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From Peter Kreuser <l...@kreuser.name>
Subject Re: AW: Outbound SSL?
Date Sat, 01 Jun 2019 07:27:44 GMT
Chris, James

> Am 01.06.2019 um 02:30 schrieb Christopher Schultz <chris@christopherschultz.net>:
> 
> -----BEGIN PGP SIGNED MESSAGE-----
> Hash: SHA256
> 
> James,
> 
>> On 5/31/19 18:41, James H. H. Lampert wrote:
>>> On 5/31/19, 3:34 AM, bernd.schatz@daimler.com wrote:
>>> You can run a small java program on your jvm to print out the
>>> supported And default protocols. Yet, I didn’t find a better
>>> way.
>>> 
>>> e.g. ==> 
>>> https://confluence.atlassian.com/stashkb/list-ciphers-used-by-jvm-679
> 609085.html
>>> 
>> 
>>> 
>> If I set the same JAVA_HOME as Tomcat was launched under, and
>> compile and run "Ciphers.java" from the above site, on the customer
>> box, I get:
>> 
>>> Default Cipher SSL_DHE_DSS_EXPORT_WITH_DES40_CBC_SH *
>>> SSL_DHE_DSS_WITH_AES_128_CBC_SHA *
>>> SSL_DHE_DSS_WITH_AES_128_CBC_SHA256 
>>> SSL_DHE_DSS_WITH_AES_128_GCM_SHA256 *
>>> SSL_DHE_DSS_WITH_AES_256_CBC_SHA *
>>> SSL_DHE_DSS_WITH_AES_256_CBC_SHA256 
>>> SSL_DHE_DSS_WITH_AES_256_GCM_SHA384 SSL_DHE_DSS_WITH_DES_CBC_SHA 
>>> SSL_DHE_RSA_EXPORT_WITH_DES40_CBC_SHA *
>>> SSL_DHE_RSA_WITH_AES_128_CBC_SHA *
>>> SSL_DHE_RSA_WITH_AES_128_CBC_SHA256 
>>> SSL_DHE_RSA_WITH_AES_128_GCM_SHA256 *
>>> SSL_DHE_RSA_WITH_AES_256_CBC_SHA *
>>> SSL_DHE_RSA_WITH_AES_256_CBC_SHA256 
>>> SSL_DHE_RSA_WITH_AES_256_GCM_SHA384 SSL_DHE_RSA_WITH_DES_CBC_SHA 
>>> SSL_DH_anon_EXPORT_WITH_DES40_CBC_SHA 
>>> SSL_DH_anon_WITH_AES_128_CBC_SHA 
>>> SSL_DH_anon_WITH_AES_128_CBC_SHA256 
>>> SSL_DH_anon_WITH_AES_128_GCM_SHA256 
>>> SSL_DH_anon_WITH_AES_256_CBC_SHA 
>>> SSL_DH_anon_WITH_AES_256_CBC_SHA256 
>>> SSL_DH_anon_WITH_AES_256_GCM_SHA384 SSL_DH_anon_WITH_DES_CBC_SHA 
>>> *       SSL_ECDHE_ECDSA_WITH_AES_128_CBC_SHA *
>>> SSL_ECDHE_ECDSA_WITH_AES_128_CBC_SHA256 
>>> SSL_ECDHE_ECDSA_WITH_AES_128_GCM_SHA256 *
>>> SSL_ECDHE_ECDSA_WITH_AES_256_CBC_SHA *
>>> SSL_ECDHE_ECDSA_WITH_AES_256_CBC_SHA384 
>>> SSL_ECDHE_ECDSA_WITH_AES_256_GCM_SHA384 
>>> SSL_ECDHE_ECDSA_WITH_NULL_SHA *
>>> SSL_ECDHE_RSA_WITH_AES_128_CBC_SHA *
>>> SSL_ECDHE_RSA_WITH_AES_128_CBC_SHA256 
>>> SSL_ECDHE_RSA_WITH_AES_128_GCM_SHA256 *
>>> SSL_ECDHE_RSA_WITH_AES_256_CBC_SHA *
>>> SSL_ECDHE_RSA_WITH_AES_256_CBC_SHA384 
>>> SSL_ECDHE_RSA_WITH_AES_256_GCM_SHA384 
>>> SSL_ECDHE_RSA_WITH_NULL_SHA *
>>> SSL_ECDH_ECDSA_WITH_AES_128_CBC_SHA *
>>> SSL_ECDH_ECDSA_WITH_AES_128_CBC_SHA256 
>>> SSL_ECDH_ECDSA_WITH_AES_128_GCM_SHA256 *
>>> SSL_ECDH_ECDSA_WITH_AES_256_CBC_SHA *
>>> SSL_ECDH_ECDSA_WITH_AES_256_CBC_SHA384 
>>> SSL_ECDH_ECDSA_WITH_AES_256_GCM_SHA384 
>>> SSL_ECDH_ECDSA_WITH_NULL_SHA *
>>> SSL_ECDH_RSA_WITH_AES_128_CBC_SHA *
>>> SSL_ECDH_RSA_WITH_AES_128_CBC_SHA256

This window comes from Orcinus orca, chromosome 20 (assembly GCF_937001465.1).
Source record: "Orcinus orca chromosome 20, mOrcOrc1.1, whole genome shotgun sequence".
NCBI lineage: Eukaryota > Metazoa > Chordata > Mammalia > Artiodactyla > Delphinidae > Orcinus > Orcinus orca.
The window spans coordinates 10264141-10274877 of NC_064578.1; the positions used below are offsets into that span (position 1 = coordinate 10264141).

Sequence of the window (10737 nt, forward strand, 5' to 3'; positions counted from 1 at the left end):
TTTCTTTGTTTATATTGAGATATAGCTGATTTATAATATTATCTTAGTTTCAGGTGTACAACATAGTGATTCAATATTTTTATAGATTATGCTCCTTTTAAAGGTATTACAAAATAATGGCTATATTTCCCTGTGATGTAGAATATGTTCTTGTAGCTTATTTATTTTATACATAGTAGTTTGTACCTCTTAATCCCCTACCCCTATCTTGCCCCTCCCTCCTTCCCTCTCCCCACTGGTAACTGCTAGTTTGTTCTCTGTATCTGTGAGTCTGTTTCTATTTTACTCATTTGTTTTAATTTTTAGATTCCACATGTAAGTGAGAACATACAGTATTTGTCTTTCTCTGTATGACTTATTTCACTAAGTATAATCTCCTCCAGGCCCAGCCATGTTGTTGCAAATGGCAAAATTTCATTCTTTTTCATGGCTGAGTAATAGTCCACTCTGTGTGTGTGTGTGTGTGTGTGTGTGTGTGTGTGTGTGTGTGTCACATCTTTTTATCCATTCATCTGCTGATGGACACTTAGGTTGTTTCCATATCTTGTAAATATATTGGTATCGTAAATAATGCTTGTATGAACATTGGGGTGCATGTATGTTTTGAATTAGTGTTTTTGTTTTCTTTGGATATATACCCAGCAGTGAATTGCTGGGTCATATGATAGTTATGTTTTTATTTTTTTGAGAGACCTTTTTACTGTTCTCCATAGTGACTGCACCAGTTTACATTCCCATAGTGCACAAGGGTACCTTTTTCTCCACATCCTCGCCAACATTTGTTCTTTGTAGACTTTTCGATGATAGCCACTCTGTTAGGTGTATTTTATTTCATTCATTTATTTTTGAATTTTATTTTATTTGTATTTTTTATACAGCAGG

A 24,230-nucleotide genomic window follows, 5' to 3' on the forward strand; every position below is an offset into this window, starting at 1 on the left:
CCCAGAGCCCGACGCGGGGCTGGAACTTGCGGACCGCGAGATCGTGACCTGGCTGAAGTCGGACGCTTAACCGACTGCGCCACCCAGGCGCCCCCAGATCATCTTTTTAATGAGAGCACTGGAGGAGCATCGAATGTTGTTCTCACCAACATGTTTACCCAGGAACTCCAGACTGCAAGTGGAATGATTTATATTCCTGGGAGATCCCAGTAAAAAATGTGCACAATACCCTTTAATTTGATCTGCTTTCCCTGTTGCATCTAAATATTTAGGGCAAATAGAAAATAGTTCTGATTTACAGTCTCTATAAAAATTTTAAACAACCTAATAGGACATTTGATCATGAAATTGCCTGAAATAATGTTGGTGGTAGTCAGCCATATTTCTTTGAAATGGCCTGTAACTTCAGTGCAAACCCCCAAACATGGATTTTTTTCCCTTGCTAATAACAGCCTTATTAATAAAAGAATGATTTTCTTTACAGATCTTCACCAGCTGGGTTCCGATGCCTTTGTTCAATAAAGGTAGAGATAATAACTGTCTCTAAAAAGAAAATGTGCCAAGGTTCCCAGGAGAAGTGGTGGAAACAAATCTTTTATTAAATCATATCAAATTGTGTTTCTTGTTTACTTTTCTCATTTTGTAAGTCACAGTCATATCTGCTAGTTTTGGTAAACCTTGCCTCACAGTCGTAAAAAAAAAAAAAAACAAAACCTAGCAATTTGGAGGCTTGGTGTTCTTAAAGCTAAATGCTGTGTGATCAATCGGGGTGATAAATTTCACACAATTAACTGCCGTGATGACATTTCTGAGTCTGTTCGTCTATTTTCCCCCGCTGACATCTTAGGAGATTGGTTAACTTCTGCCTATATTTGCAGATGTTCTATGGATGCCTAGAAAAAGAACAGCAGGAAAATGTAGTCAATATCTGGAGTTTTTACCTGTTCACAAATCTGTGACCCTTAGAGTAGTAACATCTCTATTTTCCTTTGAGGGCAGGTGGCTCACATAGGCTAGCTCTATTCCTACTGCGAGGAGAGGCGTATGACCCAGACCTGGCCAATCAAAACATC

>>> SSL_ECDH_RSA_WITH_AES_128_GCM_SHA256 *
>>> SSL_ECDH_RSA_WITH_AES_256_CBC_SHA *
>>> SSL_ECDH_RSA_WITH_AES_256_CBC_SHA384 
>>> SSL_ECDH_RSA_WITH_AES_256_GCM_SHA384 SSL_ECDH_RSA_WITH_NULL_SHA 
>>> SSL_ECDH_anon_WITH_AES_128_CBC_SHA 
>>> SSL_ECDH_anon_WITH_AES_256_CBC_SHA SSL_ECDH_anon_WITH_NULL_SHA
>>> SSL_KRB5_EXPORT_WITH_DES_CBC_40_MD5 
>>> SSL_KRB5_EXPORT_WITH_DES_CBC_40_SHA SSL_KRB5_WITH_DES_CBC_MD5 
>>> SSL_KRB5_WITH_DES_CBC_SHA SSL_RSA_EXPORT_WITH_DES40_CBC_SHA 
>>> SSL_RSA_FIPS_WITH_DES_CBC_SHA *
>>> SSL_RSA_WITH_AES_128_CBC_SHA *
>>> SSL_RSA_WITH_AES_128_CBC_SHA256 SSL_RSA_WITH_AES_128_GCM_SHA256 *
>>> SSL_RSA_WITH_AES_256_CBC_SHA *
>>> SSL_RSA_WITH_AES_256_CBC_SHA256 SSL_RSA_WITH_AES_256_GCM_SHA384 
>>> SSL_RSA_WITH_DES_CBC_SHA SSL_RSA_WITH_NULL_MD5 
>>> SSL_RSA_WITH_NULL_SHA SSL_RSA_WITH_NULL_SHA256 *
>>> TLS_EMPTY_RENEGOTIATION_INFO_SCSV
> 
> Other than the fact that none of those start with TLS_ like all modern
> cipher suites do, the above looks okay.
> 

Crazy enough, but Google maps provides ciphers even for Java 6.

https://www.ssllabs.com/ssltest/analyze.html?d=maps.google.com&s=216.58.195.78&latest

So this would be the only strange but obvious difference. The list has EVEN ECDH, GCM, AES
256.

 
>> FOR COMPARISON PURPOSES, what we get on our box is:
>>> Default Cipher *       SSL_DHE_DSS_EXPORT_WITH_DES40_CBC_SHA *
>>> SSL_DHE_DSS_WITH_3DES_EDE_CBC_SHA *
>>> SSL_DHE_DSS_WITH_AES_128_CBC_SHA *
>>> SSL_DHE_DSS_WITH_AES_256_CBC_SHA *
>>> SSL_DHE_DSS_WITH_DES_CBC_SHA *
>>> SSL_DHE_DSS_WITH_RC4_128_SHA *
>>> SSL_DHE_RSA_EXPORT_WITH_DES40_CBC_SHA *
>>> SSL_DHE_RSA_WITH_3DES_EDE_CBC_SHA *
>>> SSL_DHE_RSA_WITH_AES_128_CBC_SHA *
>>> SSL_DHE_RSA_WITH_AES_256_CBC_SHA *
>>> SSL_DHE_RSA_WITH_DES_CBC_SHA 
>>> SSL_DH_anon_EXPORT_WITH_DES40_CBC_SHA 
>>> SSL_DH_anon_EXPORT_WITH_RC4_40_MD5 
>>> SSL_DH_anon_WITH_3DES_EDE_CBC_SHA 
>>> SSL_DH_anon_WITH_AES_128_CBC_SHA 
>>> SSL_DH_anon_WITH_AES_256_CBC_SHA SSL_DH_anon_WITH_DES_CBC_SHA 
>>> SSL_DH_anon_WITH_RC4_128_MD5 SSL_KRB5_EXPORT_WITH_DES_CBC_40_MD5